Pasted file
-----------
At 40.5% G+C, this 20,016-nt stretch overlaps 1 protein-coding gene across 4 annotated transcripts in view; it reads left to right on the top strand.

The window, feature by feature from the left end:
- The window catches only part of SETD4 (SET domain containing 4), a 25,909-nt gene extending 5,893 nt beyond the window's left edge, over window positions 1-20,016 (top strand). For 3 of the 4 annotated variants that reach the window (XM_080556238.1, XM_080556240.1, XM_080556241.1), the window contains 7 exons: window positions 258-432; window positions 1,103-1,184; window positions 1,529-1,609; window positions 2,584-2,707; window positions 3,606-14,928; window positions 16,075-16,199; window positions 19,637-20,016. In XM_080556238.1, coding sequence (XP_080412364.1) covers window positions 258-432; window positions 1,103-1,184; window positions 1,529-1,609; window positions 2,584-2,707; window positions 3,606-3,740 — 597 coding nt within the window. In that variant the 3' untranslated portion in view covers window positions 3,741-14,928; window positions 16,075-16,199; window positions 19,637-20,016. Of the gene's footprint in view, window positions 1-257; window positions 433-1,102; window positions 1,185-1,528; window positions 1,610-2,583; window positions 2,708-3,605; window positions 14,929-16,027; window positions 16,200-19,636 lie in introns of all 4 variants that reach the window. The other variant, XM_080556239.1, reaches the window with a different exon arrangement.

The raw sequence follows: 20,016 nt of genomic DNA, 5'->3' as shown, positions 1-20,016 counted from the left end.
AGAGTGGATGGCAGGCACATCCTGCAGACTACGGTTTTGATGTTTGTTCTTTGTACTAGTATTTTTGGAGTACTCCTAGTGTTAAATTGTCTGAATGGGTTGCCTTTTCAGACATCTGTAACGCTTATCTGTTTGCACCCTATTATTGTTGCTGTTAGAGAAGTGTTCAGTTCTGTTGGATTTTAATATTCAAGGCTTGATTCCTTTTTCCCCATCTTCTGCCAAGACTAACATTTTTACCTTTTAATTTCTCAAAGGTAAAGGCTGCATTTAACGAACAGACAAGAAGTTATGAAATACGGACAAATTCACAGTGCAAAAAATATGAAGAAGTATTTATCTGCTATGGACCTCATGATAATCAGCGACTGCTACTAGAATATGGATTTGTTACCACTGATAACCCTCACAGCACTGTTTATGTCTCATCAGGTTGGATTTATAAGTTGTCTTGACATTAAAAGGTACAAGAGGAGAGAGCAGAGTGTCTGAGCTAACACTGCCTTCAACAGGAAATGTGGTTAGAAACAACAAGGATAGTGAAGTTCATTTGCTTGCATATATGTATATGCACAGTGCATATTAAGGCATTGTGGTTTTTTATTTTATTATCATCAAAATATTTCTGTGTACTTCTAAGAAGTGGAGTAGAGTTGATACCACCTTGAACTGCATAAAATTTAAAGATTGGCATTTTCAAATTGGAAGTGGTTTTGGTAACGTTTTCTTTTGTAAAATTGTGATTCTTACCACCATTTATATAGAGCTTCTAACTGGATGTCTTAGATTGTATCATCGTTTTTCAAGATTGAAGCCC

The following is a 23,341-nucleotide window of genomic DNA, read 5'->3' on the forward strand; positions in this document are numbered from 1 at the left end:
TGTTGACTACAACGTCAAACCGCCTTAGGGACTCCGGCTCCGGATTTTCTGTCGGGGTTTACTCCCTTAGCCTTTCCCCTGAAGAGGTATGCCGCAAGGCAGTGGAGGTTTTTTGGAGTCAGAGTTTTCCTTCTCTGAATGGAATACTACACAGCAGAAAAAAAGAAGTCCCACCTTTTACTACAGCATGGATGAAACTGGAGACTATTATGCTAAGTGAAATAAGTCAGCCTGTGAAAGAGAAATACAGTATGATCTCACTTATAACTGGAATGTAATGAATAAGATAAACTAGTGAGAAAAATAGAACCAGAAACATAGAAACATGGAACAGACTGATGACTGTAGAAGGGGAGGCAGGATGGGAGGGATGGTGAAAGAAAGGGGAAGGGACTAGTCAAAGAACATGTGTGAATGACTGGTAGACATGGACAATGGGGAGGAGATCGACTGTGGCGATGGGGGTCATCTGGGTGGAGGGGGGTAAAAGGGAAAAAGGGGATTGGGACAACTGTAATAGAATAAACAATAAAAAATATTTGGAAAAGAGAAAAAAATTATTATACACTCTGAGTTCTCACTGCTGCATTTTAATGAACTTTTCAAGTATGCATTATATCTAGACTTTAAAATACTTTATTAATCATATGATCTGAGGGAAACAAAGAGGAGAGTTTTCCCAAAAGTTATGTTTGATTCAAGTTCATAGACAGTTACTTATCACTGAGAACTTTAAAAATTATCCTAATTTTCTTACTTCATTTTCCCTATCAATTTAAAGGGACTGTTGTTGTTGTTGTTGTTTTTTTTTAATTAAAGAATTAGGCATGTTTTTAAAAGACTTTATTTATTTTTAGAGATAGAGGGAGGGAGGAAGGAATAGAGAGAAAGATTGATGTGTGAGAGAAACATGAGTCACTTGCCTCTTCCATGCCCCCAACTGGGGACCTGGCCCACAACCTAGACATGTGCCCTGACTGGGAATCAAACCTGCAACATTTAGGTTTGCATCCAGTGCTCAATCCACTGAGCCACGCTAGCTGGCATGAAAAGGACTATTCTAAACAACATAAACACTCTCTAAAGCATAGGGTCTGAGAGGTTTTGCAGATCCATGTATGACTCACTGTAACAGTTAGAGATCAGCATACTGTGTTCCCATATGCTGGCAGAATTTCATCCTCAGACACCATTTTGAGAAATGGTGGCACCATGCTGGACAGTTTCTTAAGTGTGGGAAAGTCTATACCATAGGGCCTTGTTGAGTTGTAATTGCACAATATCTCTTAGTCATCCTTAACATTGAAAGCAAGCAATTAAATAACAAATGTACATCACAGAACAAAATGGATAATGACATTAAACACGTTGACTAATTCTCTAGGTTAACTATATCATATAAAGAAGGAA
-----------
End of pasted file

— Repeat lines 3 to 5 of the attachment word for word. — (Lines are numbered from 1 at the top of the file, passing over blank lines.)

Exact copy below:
- The window catches only part of SETD4 (SET domain containing 4), a 25,909-nt gene extending 5,893 nt beyond the window's left edge, over window positions 1-20,016 (top strand). For 3 of the 4 annotated variants that reach the window (XM_080556238.1, XM_080556240.1, XM_080556241.1), the window contains 7 exons: window positions 258-432; window positions 1,103-1,184; window positions 1,529-1,609; window positions 2,584-2,707; window positions 3,606-14,928; window positions 16,075-16,199; window positions 19,637-20,016. In XM_080556238.1, coding sequence (XP_080412364.1) covers window positions 258-432; window positions 1,103-1,184; window positions 1,529-1,609; window positions 2,584-2,707; window positions 3,606-3,740 — 597 coding nt within the window. In that variant the 3' untranslated portion in view covers window positions 3,741-14,928; window positions 16,075-16,199; window positions 19,637-20,016. Of the gene's footprint in view, window positions 1-257; window positions 433-1,102; window positions 1,185-1,528; window positions 1,610-2,583; window positions 2,708-3,605; window positions 14,929-16,027; window positions 16,200-19,636 lie in introns of all 4 variants that reach the window. The other variant, XM_080556239.1, reaches the window with a different exon arrangement.

The raw sequence follows: 20,016 nt of genomic DNA, 5'->3' as shown, positions 1-20,016 counted from the left end.
AGAGTGGATGGCAGGCACATCCTGCAGACTACGGTTTTGATGTTTGTTCTTTGTACTAGTATTTTTGGAGTACTCCTAGTGTTAAATTGTCTGAATGGGTTGCCTTTTCAGACATCTGTAACGCTTATCTGTTTGCACCCTATTATTGTTGCTGTTAGAGAAGTGTTCAGTTCTGTTGGATTTTAATATTCAAGGCTTGATTCCTTTTTCCCCATCTTCTGCCAAGACTAACATTTTTACCTTTTAATTTCTCAAAGGTAAAGGCTGCATTTAACGAACAGACAAGAAGTTATGAAATACGGACAAATTCACAGTGCAAAAAATATGAAGAAGTATTTATCTGCTATGGACCTCATGATAATCAGCGACTGCTACTAGAATATGGATTTGTTACCACTGATAACCCTCACAGCACTGTTTATGTCTCATCAGGTTGGATTTATAAGTTGTCTTGACATTAAAAGGTACAAGAGGAGAGAGCAGAGTGTCTGAGCTAACACTGCCTTCAACAGGAAATGTGGTTAGAAACAACAAGGATAGTGAAGTTCATTTGCTTGCATATATGTATATGCACAGTGCATATTAAGGCATTGTGGTTTTTTATTTTATTATCATCAAAATATTTCTGTGTACTTCTAAGAAGTGGAGTAGAGTTGATACCACCTTGAACTGCATAAAATTTAAAGATTGGCATTTTCAAATTGGAAGTGGTTTTGGTAACGTTTTCTTTTGTAAAATTGTGATTCTTACCACCATTTATATAGAGCTTCTAACTGGATGTCTTAGATTGTATCATCGTTTTTCAAGATTGAAGCCC